BRASILIA (Reuters) – The Brazilian government has banned non-indigenous people from entering tribal lands to stop the spread of coronavirus in their villages and will distribute masks, gloves, test kits and food to their communities, officials said on Monday.

The epidemic has raised fears that Brazil’s 850,000 indigenous people risk being decimated by the virus because they have no defenses against diseases brought from outside and many live in communal houses where social distancing is not possible.

So far, health authorities reported three deaths of indigenous people, including a 15-year-old youth from the vast reservation where 25,000 Yanomami live on the border with Venezuela.

The minister of Women, Family and Human Rights, Damares Alves, said the government will spend 4.7 billion reais ($904 million) through June to protect traditional communities from novel coronavirus, which also includes gypsies and descendents of runaway slaves that live in remote areas.

The government will distribute 1 million protective masks and gloves plus 6,000 test kits to indigenous tribes and provide 300,000 food baskets so they do not have to leave their lands to obtain food, she told a news conference.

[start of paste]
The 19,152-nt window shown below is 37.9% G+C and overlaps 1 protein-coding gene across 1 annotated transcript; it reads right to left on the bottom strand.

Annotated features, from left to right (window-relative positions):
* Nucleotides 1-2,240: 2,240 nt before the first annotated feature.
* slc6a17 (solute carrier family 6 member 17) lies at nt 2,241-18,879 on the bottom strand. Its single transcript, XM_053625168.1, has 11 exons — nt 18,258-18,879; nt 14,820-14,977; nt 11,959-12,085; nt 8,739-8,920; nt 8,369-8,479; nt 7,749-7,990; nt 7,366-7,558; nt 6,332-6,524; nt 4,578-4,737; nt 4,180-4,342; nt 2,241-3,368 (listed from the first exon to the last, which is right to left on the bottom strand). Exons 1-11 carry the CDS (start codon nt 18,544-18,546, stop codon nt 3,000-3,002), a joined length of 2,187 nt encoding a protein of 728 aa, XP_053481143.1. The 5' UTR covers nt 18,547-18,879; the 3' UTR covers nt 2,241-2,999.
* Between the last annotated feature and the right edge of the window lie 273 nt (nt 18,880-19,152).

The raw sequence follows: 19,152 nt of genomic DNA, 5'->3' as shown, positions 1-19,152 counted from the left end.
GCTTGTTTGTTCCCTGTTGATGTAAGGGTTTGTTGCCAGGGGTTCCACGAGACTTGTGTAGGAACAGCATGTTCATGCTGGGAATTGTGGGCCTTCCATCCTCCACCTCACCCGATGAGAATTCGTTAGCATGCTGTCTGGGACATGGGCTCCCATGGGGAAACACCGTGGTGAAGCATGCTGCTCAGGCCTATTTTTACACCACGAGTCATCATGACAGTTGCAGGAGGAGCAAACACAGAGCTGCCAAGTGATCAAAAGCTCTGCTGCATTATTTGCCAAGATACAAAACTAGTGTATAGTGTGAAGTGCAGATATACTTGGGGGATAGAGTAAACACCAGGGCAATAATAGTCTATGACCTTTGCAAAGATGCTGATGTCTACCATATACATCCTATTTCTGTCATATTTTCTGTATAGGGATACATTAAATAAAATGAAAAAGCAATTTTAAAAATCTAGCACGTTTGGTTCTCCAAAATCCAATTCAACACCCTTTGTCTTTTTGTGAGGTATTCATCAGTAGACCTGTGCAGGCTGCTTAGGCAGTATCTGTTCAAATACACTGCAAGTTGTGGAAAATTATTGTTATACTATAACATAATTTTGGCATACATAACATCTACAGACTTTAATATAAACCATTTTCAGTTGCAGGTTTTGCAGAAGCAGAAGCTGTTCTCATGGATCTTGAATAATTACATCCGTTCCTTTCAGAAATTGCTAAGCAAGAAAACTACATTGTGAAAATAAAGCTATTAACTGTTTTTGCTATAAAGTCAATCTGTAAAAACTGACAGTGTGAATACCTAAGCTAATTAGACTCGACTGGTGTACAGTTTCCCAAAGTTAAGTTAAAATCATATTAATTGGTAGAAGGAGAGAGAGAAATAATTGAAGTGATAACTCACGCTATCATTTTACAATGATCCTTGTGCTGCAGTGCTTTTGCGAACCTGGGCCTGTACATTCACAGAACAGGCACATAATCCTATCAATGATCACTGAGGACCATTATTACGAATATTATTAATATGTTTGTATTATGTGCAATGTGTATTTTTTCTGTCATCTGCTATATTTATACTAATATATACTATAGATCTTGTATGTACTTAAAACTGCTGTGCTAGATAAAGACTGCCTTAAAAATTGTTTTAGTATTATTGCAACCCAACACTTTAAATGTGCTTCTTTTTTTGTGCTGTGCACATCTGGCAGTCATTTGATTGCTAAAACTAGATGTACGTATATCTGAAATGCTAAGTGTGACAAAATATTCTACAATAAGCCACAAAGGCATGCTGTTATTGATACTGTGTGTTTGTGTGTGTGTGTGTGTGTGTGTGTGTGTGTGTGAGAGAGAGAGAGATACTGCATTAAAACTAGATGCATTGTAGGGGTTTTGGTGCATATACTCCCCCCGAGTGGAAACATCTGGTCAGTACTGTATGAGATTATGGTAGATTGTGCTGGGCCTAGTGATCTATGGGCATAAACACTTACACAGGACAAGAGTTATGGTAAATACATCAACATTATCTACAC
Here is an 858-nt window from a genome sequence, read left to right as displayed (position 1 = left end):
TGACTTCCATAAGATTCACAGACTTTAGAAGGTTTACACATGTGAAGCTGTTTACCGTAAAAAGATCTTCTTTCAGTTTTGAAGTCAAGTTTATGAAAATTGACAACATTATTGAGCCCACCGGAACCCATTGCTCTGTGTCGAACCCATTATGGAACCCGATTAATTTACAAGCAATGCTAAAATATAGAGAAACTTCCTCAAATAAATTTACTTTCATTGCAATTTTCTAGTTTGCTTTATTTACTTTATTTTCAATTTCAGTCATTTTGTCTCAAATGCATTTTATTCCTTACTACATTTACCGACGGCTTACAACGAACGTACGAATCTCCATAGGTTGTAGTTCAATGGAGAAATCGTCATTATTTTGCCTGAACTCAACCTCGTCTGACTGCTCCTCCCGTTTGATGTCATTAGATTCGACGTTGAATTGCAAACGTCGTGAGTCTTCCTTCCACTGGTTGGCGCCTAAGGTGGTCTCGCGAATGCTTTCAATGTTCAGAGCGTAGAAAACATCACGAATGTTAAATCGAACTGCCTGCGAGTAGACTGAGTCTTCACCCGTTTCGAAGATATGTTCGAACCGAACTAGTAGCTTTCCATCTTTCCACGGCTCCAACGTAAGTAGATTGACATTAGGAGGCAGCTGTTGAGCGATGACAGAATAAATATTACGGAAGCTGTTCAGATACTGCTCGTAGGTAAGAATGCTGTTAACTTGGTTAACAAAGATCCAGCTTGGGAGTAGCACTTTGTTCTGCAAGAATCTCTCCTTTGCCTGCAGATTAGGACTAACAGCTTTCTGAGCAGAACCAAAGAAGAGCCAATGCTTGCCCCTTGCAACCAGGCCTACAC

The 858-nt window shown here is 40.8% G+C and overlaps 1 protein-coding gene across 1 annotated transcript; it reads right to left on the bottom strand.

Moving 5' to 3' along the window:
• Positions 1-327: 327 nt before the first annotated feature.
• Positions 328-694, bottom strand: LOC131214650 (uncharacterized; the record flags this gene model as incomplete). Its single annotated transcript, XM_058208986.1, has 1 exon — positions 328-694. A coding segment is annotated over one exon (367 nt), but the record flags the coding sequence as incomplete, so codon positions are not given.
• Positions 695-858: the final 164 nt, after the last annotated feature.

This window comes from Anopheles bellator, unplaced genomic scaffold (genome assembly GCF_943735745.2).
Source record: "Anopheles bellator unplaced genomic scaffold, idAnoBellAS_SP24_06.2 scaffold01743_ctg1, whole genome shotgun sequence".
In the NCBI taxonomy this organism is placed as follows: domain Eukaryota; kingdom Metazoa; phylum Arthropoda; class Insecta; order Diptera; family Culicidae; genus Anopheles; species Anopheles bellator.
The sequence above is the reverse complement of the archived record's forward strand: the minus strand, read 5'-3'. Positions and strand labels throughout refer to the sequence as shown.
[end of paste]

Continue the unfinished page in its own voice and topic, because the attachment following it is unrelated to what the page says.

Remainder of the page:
“The government has suspended the entrance of people into indigenous lands,” Alves said, agreeing to a primary demand from tribal leaders in order to prevent contagion. Some tribes in northern Brazil have set up barriers to stop outsiders.

Justice Minister Sergio Moro, to whom the indigenous affairs agency Funai reports, said local law enforcement would be used to help set up barriers to protect and isolate traditional communities.

In all three cases of indigenous deaths, contagion came from outside the tribal villages, Moro said, adding that the Federal Police under his command are acting to stop illegal miners and other invaders entering indigenous reservations.

Thousands of wildcat gold miners are currently inside the Yanomami reservation, officials say.

For centuries, illnesses ranging from simple colds to smallpox and measles brought by Europeans have decimated indigenous people in the Amazon, a danger that continues to threaten tribes whose lands have been invades by miners, loggers and hunters.

(Reporting by Anthony Boadle; Editing by Dan Grebler)